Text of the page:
takes off his uniform, drapes it in plastic, and opens his closet.

One grenade.

Two molars.

One piece of skull.

Three fingers, from the second knuckle down.

Off the books, you say. The hallway walls and the carpet disappear. You smile and turn into the space that opens before us

climbing into the back of a truck.

A single door in an open space. Without context, to nowhere.

The paint worn down, the wood exposed. A single lamp hangs down from above.

I think: interrogation.

Where the door was, a heap of woodchips.

CONTEMPORARY RECORDING: …[redacted] the cobblestone wall come back toward him like water
rising, glimpses of shouts and the glint of cases in the dust around him.

I am let me tell you the ghost under your bed / the arbiter

of the self:

When I come, it will be from within.

It will be            U N M I S T A K A B L E .

I take the grenade out, pull the pin, wait. When the trucks stop firing, I hold the bag up with my thumb and forefinger inside out.

I let it hang there, holes everywhere.

OLD TAPE: [loud scrubbing, then silence. Classical music and radio broadcasts from previous recordings]...some of them on their fourth...[tape crackling]

★          ★          ★

I’m sitting down now to tea with you.

See, that’s you at the center of a long table, the one lamp hanging above. On either side, your men sit, eating. I stand on the other side of the table, the door we both know, turned sideways. The light thins out a few yards beyond us. Behind you, barely visible, a man in a wheelchair whom no one else sees.

CONTEMPORARY RECORDING, FEMALE VOICE: (slower, with a drop in tone) Every morning,
mother drives him to the clinic.

I start to ask you a question.

I sit.

All around us, in a perimeter in the dark, images of war, protest, and celebration start blinking on and
playing for a few seconds at random: simulations, computer games, mass graves, wedding cakes and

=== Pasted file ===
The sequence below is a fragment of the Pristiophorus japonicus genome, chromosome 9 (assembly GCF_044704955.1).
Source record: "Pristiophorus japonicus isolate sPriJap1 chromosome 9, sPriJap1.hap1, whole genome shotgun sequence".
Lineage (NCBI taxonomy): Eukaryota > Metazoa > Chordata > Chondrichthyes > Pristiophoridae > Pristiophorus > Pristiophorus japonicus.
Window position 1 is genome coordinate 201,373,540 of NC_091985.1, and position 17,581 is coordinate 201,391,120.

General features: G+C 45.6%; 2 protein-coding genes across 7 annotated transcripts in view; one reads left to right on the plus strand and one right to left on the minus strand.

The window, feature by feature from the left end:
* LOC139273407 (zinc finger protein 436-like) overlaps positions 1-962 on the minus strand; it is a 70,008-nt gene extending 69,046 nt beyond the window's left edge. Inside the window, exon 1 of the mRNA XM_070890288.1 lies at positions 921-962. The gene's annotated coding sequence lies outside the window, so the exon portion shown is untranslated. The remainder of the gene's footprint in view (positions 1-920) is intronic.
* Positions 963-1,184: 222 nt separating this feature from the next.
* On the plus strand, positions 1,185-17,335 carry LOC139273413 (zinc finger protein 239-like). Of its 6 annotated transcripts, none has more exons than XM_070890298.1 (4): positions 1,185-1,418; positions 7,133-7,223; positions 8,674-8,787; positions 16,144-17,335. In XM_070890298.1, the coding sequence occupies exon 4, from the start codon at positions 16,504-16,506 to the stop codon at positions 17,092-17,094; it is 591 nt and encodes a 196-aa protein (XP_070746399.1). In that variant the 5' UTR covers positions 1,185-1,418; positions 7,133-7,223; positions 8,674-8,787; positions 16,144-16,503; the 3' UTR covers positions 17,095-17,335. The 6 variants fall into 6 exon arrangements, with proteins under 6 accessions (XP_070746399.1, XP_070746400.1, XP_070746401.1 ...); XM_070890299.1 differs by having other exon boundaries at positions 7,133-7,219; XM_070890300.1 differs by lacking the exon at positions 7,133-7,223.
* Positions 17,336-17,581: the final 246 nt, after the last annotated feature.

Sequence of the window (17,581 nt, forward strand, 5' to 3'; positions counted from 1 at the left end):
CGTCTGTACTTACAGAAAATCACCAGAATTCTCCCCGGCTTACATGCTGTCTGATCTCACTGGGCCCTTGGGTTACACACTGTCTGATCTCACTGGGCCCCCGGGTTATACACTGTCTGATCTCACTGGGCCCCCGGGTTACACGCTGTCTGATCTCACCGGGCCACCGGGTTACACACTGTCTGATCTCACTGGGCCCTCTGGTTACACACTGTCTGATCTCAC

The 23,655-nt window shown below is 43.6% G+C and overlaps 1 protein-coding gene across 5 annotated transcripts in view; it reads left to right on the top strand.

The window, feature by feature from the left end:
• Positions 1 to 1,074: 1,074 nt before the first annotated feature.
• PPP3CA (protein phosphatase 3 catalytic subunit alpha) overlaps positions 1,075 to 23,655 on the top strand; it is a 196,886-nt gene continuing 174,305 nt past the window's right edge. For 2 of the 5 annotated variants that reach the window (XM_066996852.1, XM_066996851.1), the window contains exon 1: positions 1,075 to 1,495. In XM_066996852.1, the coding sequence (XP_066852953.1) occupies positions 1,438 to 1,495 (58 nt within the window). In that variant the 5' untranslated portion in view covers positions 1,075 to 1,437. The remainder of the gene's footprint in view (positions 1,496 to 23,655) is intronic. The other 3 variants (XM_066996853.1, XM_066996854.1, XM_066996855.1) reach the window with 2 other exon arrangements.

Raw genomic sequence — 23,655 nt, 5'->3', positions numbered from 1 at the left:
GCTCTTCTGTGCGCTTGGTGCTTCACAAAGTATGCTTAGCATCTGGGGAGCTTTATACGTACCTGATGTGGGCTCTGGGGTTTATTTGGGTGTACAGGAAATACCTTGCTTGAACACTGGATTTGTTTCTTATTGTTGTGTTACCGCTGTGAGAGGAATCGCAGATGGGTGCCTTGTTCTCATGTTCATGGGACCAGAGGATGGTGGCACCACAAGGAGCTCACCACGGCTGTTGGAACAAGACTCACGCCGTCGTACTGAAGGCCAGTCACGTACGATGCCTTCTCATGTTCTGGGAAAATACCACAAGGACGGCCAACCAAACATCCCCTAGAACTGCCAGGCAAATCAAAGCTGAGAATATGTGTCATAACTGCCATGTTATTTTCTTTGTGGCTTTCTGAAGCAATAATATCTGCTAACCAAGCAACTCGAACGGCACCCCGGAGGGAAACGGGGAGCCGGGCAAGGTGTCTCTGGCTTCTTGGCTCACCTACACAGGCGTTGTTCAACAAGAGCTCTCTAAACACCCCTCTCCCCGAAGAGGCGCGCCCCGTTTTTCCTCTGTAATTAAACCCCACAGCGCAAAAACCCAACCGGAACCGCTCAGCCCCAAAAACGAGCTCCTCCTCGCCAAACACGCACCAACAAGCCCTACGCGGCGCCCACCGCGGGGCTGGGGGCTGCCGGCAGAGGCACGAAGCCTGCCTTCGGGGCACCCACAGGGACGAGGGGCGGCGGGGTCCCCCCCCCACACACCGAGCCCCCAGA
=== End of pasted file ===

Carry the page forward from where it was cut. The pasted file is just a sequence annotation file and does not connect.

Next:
narrow passages in black and white, tracer bullets and flak lighting a night-vision green sky.

Your men look up from their mess trays and turn around in their seats.

At the head of our table, there is a woman in hijab, looking away.

She turns to face us. Where her face should be, a shadow.

CONTEMPORARY RECORDING: (holding the low note) There’s a flat-screen in the corner that always
plays the news.

light beside light beside light beside light...

OLD TAPE: ...[sound of spooling] Let night fall now.

Everyone hears a click.

Darkness engulfs us, and I hear you say candies along the road in front of us...

The last screen flickers, and I see the one man roll back out of view.

Somewhere in this story, there is a dress that will never be worn again. Cue housedress hanging from the
rafters over the porch.
Somewhere, the shot out onto the lawn.

Elsewhere, a young farmer approaches two soldiers.

But where we are, it’s just you and me. No light, no sound; only this surface beneath our elbows, a
photograph we can’t see lying flat on the table.


You gave us an image. A likeness of ourselves.

OLD TAPE: My first name [sound of conversation, glasses clinking] is memory.

CONTEMPORARY RECORDING: My second name [short pause] is archive.

Here, I’ve come to where you are

to ask you our story. Put your hands on the table. Put your hands in mine.

CONTEMPORARY RECORDING, MALE VOICE, ELDERLY: (sudden and with defiance) My third
name I will not speak.

Do you understand? Now I can’t tell us


MICHAEL: The world is not [redacted]...

Now I can’t tell where I end.